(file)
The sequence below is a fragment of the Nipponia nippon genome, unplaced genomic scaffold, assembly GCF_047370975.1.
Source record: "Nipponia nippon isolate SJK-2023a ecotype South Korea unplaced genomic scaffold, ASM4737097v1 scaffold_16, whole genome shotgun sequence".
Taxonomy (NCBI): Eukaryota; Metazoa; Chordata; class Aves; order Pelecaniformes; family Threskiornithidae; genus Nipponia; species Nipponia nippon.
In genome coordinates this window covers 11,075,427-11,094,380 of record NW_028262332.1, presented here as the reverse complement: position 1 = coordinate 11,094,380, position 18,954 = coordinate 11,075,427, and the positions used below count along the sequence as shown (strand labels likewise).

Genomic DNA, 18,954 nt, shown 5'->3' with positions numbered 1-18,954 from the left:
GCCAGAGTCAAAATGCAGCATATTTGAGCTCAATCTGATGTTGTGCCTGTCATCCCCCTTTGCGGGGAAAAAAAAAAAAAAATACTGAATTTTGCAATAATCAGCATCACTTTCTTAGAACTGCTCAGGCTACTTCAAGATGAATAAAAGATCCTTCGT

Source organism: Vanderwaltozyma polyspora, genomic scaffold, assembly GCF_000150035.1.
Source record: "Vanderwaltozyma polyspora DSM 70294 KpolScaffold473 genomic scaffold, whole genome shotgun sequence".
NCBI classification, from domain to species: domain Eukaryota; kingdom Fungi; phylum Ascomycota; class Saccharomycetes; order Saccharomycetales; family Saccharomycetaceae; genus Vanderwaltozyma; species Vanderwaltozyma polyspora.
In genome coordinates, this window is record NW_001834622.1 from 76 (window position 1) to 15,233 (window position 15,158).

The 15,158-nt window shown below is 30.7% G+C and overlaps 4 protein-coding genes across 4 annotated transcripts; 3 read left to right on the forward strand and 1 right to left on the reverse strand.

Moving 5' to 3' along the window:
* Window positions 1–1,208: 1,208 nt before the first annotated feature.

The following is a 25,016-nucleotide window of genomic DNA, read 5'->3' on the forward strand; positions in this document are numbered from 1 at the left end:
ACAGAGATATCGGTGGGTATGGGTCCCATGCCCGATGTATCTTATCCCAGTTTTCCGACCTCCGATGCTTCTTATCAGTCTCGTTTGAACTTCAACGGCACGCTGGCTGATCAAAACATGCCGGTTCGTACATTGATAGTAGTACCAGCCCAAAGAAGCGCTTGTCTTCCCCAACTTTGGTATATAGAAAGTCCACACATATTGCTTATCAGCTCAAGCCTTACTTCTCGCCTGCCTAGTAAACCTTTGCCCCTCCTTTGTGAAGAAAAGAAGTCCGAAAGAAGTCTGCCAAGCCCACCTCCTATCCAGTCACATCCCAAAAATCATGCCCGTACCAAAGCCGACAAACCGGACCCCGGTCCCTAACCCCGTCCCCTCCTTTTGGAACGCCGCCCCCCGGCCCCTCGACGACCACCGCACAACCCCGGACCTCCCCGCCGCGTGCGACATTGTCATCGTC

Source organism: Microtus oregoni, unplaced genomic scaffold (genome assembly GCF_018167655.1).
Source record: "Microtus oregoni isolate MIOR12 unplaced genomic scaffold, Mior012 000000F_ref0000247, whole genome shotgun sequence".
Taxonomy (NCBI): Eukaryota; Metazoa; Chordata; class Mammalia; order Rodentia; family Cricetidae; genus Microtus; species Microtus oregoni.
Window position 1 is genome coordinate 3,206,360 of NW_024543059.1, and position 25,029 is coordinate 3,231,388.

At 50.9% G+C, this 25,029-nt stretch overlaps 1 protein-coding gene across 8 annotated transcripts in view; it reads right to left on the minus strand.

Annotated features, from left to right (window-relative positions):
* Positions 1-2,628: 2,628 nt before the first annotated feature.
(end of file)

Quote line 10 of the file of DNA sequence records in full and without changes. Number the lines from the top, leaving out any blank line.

In genome coordinates, this window is record NW_001834622.1 from 76 (window position 1) to 15,233 (window position 15,158).